Whether you are an inventor with a new product, a business person looking to start your own venture, or a professional seeking greater control of your career, becoming an entrepreneur is one way to make your dreams a reality. Creating a business involves researching potential market opportunities, making important financial decisions, and completing a series of legal activities.
Often, entrepreneurs must invest their own funds to create a business. They raid their savings, borrow from friends and relatives, or even risk their retirement savings or good credit. They take the risk that their business will fail. The reward is that they are in charge and can follow their passion.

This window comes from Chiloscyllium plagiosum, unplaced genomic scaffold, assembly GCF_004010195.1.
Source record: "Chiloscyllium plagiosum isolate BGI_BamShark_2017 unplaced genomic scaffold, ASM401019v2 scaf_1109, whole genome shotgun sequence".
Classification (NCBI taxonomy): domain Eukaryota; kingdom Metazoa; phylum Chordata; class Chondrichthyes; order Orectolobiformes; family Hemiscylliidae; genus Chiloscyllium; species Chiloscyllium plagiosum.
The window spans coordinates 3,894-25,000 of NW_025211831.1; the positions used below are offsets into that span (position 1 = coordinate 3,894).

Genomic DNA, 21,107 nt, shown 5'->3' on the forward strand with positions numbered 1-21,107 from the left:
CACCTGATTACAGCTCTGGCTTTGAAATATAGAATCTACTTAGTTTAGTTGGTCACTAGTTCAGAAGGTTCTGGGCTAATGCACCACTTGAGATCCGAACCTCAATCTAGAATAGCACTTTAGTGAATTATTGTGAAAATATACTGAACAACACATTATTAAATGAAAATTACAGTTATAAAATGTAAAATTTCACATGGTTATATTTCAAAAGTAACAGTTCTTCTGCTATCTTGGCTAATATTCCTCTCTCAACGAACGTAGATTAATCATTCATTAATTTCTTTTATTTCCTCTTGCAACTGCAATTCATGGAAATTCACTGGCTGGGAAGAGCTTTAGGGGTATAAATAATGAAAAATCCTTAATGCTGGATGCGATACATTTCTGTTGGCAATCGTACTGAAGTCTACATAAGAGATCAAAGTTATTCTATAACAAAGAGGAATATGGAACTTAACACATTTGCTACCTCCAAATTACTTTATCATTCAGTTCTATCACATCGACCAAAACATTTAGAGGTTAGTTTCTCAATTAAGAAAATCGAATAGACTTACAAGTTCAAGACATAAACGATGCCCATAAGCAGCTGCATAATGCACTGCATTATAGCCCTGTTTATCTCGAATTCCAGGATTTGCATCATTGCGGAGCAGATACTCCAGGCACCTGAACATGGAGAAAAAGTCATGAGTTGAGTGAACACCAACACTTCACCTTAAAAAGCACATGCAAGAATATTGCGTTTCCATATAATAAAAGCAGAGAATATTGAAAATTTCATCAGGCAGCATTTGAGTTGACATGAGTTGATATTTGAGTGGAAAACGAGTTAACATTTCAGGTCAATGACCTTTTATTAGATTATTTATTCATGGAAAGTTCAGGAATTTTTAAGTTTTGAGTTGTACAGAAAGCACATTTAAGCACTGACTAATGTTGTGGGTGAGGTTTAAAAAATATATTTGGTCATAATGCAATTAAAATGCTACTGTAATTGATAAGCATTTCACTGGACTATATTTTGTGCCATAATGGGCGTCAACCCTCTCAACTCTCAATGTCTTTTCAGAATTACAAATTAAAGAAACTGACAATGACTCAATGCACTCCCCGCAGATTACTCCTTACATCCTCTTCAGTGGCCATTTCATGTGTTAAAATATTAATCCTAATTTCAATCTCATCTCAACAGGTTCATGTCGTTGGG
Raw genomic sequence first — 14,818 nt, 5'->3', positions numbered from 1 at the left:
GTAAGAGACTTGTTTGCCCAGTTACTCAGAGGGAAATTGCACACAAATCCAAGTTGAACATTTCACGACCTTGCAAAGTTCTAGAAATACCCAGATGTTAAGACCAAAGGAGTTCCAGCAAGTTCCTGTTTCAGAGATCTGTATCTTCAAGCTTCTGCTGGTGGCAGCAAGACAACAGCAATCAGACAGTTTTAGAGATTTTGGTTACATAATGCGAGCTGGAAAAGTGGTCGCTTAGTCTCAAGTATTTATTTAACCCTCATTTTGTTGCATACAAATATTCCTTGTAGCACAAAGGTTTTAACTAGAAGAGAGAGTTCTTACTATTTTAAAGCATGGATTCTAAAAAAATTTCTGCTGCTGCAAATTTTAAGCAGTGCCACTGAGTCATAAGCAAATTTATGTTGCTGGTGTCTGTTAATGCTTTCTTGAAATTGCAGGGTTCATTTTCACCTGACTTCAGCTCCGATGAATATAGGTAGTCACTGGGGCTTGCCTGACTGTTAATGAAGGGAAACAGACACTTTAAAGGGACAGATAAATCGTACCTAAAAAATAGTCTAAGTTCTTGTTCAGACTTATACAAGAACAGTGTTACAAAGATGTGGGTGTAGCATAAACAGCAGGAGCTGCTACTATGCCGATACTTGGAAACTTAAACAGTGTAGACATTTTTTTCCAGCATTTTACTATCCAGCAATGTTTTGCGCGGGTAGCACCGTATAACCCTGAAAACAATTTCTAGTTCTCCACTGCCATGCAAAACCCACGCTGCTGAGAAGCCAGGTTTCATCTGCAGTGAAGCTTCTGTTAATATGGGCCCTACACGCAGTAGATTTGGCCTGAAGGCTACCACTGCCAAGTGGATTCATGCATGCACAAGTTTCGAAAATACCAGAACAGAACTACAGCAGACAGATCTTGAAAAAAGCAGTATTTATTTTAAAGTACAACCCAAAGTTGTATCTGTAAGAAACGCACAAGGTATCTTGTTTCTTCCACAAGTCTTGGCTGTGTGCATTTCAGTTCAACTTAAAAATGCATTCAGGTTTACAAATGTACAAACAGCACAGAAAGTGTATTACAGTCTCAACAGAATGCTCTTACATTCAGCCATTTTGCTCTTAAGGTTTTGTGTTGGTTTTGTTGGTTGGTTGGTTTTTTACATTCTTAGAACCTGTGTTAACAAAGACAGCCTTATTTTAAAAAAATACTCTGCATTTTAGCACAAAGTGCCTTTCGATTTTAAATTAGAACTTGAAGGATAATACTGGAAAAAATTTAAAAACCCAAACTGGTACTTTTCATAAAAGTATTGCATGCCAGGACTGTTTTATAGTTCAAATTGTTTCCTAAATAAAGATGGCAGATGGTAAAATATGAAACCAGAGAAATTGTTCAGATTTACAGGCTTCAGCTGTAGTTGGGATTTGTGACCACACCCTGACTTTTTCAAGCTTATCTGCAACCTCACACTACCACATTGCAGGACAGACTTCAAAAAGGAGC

They may also reap substantial rewards from the success of their enterprise. Thriving businesses generate a host of economic benefits, including jobs, tax revenues, and community development projects. They tend to attract other companies in their field and attract customers that they wouldn’t have reached otherwise. Entrepreneurs also invest in the community by supporting local charities and investing in community projects.
The study of business creation is a complex task that requires rich descriptions of the start-up process. These descriptions are necessary to provide insights into the processes underlying business start-up, and to enable adjustment of public policy to encourage more entrepreneurial activity. INSEE’s definition of business creation, which describes the implementation of a new combination of production factors, is a valuable tool to this end.